Given symmetry, consider simply firm 1. Given equation [2], the first order condition for firm 1 of the maximization with respect to the output level leads to the following reaction function:

Π1q1=0q1=1-q2-w12+φ [A1]

Substituting [A1] into the rival’s reaction function (simply switch the index 1 with 2) and solving the system, it is obtained the output as function of the wages:

q1=1+φ+w2-w12+φ3+4φ+φ2,q2=1+φ+w1-w22+φ3+4φ+φ2 [A2]

Inserting [A2] into the Nash product in equation [5] which, for the bargaining unit 1, is:

NP1=w1q1w1,w2α1-q1w1,w2-q2w1,w2-w1q1w1,w21-α [A3]

and maximizing with respect to w 1, obtains the wage reaction function:

w1=α1+φ+w222+φ [A4]

Solving the system made by [A4] and the rival’s reaction function, the equilibrium wages are:

w1=w2=α1+φ4+2φ-α [A5]

Inserting [A5] into [A2], the equilibrium output is obtained:

q1=q2=2-α1+φ2+φ4+2φ-α 3+4φ+φ2 [A6]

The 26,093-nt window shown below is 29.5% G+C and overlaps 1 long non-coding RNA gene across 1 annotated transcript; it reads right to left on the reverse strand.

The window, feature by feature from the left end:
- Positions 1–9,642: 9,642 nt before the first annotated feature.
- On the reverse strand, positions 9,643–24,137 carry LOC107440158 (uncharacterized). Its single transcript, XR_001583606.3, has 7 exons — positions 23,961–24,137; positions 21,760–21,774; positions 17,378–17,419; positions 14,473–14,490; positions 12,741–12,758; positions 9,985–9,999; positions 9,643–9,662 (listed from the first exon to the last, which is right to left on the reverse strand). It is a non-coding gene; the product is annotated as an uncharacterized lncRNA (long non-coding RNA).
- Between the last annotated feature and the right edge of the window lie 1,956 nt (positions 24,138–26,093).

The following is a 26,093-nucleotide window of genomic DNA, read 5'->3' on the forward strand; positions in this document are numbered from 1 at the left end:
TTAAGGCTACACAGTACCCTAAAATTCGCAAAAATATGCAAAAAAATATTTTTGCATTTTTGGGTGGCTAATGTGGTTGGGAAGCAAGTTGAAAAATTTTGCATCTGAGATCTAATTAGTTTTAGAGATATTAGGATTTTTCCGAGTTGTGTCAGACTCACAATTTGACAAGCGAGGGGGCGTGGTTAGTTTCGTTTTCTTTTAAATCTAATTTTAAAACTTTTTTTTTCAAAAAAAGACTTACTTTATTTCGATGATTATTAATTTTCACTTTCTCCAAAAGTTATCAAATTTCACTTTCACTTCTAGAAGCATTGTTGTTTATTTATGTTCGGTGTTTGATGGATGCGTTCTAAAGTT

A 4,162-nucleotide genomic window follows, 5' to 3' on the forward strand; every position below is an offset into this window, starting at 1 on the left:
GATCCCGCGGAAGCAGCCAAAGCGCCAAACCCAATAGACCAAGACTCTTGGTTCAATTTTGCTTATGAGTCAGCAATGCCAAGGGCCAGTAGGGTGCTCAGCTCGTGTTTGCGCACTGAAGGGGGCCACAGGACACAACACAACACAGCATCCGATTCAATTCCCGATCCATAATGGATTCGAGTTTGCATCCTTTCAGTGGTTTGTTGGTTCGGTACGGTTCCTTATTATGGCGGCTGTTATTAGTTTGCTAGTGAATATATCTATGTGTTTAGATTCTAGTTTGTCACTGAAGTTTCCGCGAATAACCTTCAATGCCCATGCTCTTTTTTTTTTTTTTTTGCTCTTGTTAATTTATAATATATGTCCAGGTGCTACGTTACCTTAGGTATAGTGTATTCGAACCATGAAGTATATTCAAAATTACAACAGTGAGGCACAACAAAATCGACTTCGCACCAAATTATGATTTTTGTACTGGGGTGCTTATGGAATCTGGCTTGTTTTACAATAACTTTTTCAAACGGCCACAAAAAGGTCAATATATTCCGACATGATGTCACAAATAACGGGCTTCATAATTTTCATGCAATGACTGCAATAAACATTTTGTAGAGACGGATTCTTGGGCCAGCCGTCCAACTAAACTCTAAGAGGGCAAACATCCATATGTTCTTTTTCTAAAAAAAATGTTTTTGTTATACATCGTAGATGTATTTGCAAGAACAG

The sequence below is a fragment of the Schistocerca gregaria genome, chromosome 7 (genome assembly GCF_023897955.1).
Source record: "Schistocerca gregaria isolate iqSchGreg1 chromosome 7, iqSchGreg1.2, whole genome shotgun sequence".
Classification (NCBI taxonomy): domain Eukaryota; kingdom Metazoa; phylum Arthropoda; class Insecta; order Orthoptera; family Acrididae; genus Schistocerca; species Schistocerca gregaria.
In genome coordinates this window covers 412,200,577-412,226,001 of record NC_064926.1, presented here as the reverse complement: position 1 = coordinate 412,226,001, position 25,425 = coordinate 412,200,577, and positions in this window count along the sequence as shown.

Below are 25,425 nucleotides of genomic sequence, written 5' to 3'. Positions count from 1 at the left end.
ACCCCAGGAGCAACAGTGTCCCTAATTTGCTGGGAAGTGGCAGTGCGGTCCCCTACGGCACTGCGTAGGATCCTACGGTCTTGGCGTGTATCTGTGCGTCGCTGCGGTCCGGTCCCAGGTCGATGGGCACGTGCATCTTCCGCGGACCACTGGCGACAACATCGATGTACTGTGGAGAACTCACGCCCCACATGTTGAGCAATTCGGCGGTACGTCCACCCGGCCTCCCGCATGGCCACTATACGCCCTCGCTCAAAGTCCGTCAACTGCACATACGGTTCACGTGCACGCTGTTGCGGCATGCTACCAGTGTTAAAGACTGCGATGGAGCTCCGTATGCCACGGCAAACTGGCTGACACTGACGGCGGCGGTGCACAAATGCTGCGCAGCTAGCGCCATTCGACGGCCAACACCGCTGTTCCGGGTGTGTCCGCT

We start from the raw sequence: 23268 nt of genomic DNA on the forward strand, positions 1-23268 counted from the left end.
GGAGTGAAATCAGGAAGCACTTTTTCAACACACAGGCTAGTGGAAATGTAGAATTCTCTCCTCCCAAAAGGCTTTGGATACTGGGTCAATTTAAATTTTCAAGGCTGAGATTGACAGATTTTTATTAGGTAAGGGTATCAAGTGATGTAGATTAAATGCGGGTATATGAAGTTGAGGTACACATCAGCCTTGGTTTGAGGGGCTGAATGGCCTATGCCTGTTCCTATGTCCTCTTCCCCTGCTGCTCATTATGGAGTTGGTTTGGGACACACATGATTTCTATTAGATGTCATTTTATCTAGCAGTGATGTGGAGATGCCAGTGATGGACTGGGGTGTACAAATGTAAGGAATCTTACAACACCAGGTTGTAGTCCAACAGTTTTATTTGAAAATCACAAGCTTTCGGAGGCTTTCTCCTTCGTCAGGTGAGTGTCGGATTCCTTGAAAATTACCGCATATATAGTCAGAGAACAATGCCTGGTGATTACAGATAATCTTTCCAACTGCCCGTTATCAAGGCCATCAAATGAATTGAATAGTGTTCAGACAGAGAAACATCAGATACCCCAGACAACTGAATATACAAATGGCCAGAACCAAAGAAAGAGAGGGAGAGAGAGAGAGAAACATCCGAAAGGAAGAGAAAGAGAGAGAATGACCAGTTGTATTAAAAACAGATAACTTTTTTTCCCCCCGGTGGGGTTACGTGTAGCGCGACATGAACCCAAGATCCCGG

Subsequent substitutions of [A5] and [A6] into equations [2]-[3] yield the equilibrium profits in Table 1.

B. No leadership with the EB agenda

Consider the case in which both units negotiate under EB with no Stackelberg leadership (i.e. the EB1- EB1 regime). Making use of equations [1], [2] and [4], the maximization problem of the Nash product in [5] for the firm/union bargaining unit 1 is:

maxNP1w1,q1=w1,q1α1-q1-q2q1-w1q11-α [B1]

First order conditions lead to the following expressions:

w1 = (1 - q1-q2) (rent sharing curve) [B2]

w1 = 1 - q2 + q1α(1 +φ) - (2 +φ) (contract curve) [B3]

Equating [B2] and [B3], obtains:

q1=1 - q2(2 +φ) [B4]

which is firm 1 production as function of the rival firm’s output. Identical results (simply shifting the indices 1 with 2) hold for the firm/union bargaining unit 2. Therefore, substituting the counterpart’s reaction function into [B4] (and vice versa), and solving the system, the output in equilibrium is:

q1=q2=13 +φ [B5]

and further substitutions into the rent sharing curves lead to the equilibrium wage: